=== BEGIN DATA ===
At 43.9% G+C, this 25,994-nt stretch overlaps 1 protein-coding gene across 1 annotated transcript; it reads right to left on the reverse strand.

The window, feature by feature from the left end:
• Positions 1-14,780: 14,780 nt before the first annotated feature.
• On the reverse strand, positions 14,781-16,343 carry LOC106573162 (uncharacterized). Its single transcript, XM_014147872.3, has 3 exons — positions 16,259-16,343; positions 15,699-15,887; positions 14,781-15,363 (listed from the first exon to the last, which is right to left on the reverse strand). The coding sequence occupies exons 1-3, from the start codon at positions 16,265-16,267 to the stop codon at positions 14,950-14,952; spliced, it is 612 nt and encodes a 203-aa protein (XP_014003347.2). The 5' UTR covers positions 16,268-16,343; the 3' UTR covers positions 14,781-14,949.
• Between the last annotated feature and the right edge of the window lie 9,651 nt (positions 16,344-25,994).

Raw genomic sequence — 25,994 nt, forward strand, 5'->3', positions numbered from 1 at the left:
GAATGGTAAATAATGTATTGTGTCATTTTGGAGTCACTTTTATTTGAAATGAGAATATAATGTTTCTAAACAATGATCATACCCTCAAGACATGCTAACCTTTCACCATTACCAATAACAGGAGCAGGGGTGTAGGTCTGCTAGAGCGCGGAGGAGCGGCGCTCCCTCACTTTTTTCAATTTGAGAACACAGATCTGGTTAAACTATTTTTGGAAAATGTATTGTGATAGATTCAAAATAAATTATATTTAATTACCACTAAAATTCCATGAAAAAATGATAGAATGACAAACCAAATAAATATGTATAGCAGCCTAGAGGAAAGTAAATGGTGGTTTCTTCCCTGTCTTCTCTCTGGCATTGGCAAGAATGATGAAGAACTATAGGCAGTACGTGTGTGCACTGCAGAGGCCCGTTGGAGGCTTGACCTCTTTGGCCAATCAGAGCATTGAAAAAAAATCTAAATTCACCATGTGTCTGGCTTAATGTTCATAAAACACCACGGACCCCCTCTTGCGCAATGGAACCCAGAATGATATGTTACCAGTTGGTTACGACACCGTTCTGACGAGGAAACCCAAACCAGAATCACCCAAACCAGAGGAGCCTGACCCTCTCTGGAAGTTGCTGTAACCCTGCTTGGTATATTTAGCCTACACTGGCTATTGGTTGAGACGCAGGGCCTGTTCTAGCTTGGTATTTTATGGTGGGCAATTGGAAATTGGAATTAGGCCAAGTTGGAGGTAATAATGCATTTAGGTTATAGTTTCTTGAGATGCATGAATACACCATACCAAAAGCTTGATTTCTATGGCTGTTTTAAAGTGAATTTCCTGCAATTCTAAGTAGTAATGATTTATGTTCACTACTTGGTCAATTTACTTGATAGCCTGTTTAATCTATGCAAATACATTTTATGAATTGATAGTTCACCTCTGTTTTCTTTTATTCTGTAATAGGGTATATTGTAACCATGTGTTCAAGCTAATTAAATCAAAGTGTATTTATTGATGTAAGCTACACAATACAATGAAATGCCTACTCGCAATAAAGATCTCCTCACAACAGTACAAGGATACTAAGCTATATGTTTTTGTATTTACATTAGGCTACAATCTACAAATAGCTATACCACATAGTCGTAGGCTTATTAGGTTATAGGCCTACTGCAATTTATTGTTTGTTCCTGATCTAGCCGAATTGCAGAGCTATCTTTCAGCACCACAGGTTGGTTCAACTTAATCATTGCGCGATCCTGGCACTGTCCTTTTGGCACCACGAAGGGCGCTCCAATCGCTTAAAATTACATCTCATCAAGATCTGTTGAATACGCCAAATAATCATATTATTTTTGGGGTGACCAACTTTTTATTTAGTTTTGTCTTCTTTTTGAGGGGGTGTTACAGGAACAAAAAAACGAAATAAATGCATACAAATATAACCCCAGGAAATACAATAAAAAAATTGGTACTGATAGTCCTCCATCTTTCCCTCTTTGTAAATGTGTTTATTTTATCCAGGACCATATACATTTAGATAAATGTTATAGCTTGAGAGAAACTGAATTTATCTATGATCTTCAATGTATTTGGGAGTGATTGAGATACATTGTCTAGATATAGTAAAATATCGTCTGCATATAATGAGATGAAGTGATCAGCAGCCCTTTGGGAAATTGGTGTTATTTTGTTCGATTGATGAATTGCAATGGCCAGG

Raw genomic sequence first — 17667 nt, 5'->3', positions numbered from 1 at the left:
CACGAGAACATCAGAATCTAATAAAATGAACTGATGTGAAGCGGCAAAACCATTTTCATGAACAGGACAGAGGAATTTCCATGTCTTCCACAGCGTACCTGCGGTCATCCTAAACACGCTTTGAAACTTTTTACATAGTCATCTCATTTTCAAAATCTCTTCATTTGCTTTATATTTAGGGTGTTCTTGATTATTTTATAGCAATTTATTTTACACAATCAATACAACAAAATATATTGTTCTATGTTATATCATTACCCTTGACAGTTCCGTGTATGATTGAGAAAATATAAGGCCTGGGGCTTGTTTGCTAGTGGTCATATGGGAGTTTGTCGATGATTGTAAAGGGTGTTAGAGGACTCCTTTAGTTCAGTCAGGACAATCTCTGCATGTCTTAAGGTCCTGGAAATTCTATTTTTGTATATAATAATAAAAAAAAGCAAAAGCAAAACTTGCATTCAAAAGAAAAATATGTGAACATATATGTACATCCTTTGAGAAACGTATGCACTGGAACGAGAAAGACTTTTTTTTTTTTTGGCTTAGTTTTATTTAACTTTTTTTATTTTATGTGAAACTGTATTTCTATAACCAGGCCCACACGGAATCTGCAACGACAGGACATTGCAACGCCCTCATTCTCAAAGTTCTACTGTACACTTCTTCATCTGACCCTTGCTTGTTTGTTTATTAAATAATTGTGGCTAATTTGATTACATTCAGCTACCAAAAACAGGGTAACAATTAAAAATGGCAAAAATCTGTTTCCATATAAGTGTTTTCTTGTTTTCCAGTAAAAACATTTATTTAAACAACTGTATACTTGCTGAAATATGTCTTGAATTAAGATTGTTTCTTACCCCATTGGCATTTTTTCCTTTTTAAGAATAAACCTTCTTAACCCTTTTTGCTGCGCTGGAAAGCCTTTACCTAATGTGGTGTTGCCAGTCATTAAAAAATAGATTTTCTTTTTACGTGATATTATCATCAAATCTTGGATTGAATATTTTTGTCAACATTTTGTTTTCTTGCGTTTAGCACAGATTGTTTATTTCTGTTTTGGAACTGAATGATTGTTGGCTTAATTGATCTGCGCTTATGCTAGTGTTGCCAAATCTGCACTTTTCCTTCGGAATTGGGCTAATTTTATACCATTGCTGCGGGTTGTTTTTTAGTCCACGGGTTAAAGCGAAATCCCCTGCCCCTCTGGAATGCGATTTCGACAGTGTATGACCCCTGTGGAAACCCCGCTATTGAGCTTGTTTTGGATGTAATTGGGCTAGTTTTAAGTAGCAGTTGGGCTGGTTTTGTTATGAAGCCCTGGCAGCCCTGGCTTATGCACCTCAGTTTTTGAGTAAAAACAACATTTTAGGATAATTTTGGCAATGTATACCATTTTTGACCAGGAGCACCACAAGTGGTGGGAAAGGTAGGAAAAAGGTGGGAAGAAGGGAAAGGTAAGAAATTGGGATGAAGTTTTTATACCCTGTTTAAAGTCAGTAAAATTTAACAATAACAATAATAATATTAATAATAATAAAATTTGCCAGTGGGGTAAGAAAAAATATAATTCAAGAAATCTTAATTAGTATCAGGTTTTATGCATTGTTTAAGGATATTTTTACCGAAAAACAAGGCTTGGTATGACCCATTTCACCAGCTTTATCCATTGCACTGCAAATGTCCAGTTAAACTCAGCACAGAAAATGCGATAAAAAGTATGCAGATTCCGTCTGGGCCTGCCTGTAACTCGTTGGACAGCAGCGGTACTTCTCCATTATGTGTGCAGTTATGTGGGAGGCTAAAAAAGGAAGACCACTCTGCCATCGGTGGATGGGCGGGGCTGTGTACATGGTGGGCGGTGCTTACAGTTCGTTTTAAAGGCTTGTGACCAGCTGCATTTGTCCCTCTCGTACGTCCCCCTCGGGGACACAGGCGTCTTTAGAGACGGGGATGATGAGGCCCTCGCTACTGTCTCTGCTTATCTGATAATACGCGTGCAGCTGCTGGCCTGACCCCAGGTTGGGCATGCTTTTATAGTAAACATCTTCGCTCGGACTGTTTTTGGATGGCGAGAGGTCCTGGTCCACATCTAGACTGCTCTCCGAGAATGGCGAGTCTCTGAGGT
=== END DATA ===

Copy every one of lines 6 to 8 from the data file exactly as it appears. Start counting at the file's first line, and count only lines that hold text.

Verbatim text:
Raw genomic sequence — 25,994 nt, forward strand, 5'->3', positions numbered from 1 at the left:
GAATGGTAAATAATGTATTGTGTCATTTTGGAGTCACTTTTATTTGAAATGAGAATATAATGTTTCTAAACAATGATCATACCCTCAAGACATGCTAACCTTTCACCATTACCAATAACAGGAGCAGGGGTGTAGGTCTGCTAGAGCGCGGAGGAGCGGCGCTCCCTCACTTTTTTCAATTTGAGAACACAGATCTGGTTAAACTATTTTTGGAAAATGTATTGTGATAGATTCAAAATAAATTATATTTAATTACCACTAAAATTCCATGAAAAAATGATAGAATGACAAACCAAATAAATATGTATAGCAGCCTAGAGGAAAGTAAATGGTGGTTTCTTCCCTGTCTTCTCTCTGGCATTGGCAAGAATGATGAAGAACTATAGGCAGTACGTGTGTGCACTGCAGAGGCCCGTTGGAGGCTTGACCTCTTTGGCCAATCAGAGCATTGAAAAAAAATCTAAATTCACCATGTGTCTGGCTTAATGTTCATAAAACACCACGGACCCCCTCTTGCGCAATGGAACCCAGAATGATATGTTACCAGTTGGTTACGACACCGTTCTGACGAGGAAACCCAAACCAGAATCACCCAAACCAGAGGAGCCTGACCCTCTCTGGAAGTTGCTGTAACCCTGCTTGGTATATTTAGCCTACACTGGCTATTGGTTGAGACGCAGGGCCTGTTCTAGCTTGGTATTTTATGGTGGGCAATTGGAAATTGGAATTAGGCCAAGTTGGAGGTAATAATGCATTTAGGTTATAGTTTCTTGAGATGCATGAATACACCATACCAAAAGCTTGATTTCTATGGCTGTTTTAAAGTGAATTTCCTGCAATTCTAAGTAGTAATGATTTATGTTCACTACTTGGTCAATTTACTTGATAGCCTGTTTAATCTATGCAAATACATTTTATGAATTGATAGTTCACCTCTGTTTTCTTTTATTCTGTAATAGGGTATATTGTAACCATGTGTTCAAGCTAATTAAATCAAAGTGTATTTATTGATGTAAGCTACACAATACAATGAAATGCCTACTCGCAATAAAGATCTCCTCACAACAGTACAAGGATACTAAGCTATATGTTTTTGTATTTACATTAGGCTACAATCTACAAATAGCTATACCACATAGTCGTAGGCTTATTAGGTTATAGGCCTACTGCAATTTATTGTTTGTTCCTGATCTAGCCGAATTGCAGAGCTATCTTTCAGCACCACAGGTTGGTTCAACTTAATCATTGCGCGATCCTGGCACTGTCCTTTTGGCACCACGAAGGGCGCTCCAATCGCTTAAAATTACATCTCATCAAGATCTGTTGAATACGCCAAATAATCATATTATTTTTGGGGTGACCAACTTTTTATTTAGTTTTGTCTTCTTTTTGAGGGGGTGTTACAGGAACAAAAAAACGAAATAAATGCATACAAATATAACCCCAGGAAATACAATAAAAAAATTGGTACTGATAGTCCTCCATCTTTCCCTCTTTGTAAATGTGTTTATTTTATCCAGGACCATATACATTTAGATAAATGTTATAGCTTGAGAGAAACTGAATTTATCTATGATCTTCAATGTATTTGGGAGTGATTGAGATACATTGTCTAGATATAGTAAAATATCGTCTGCATATAATGAGATGAAGTGATCAGCAGCCCTTTGGGAAATTGGTGTTATTTTGTTCGATTGATGAATTGCAATGGCCAGG

Raw genomic sequence first — 17667 nt, 5'->3', positions numbered from 1 at the left: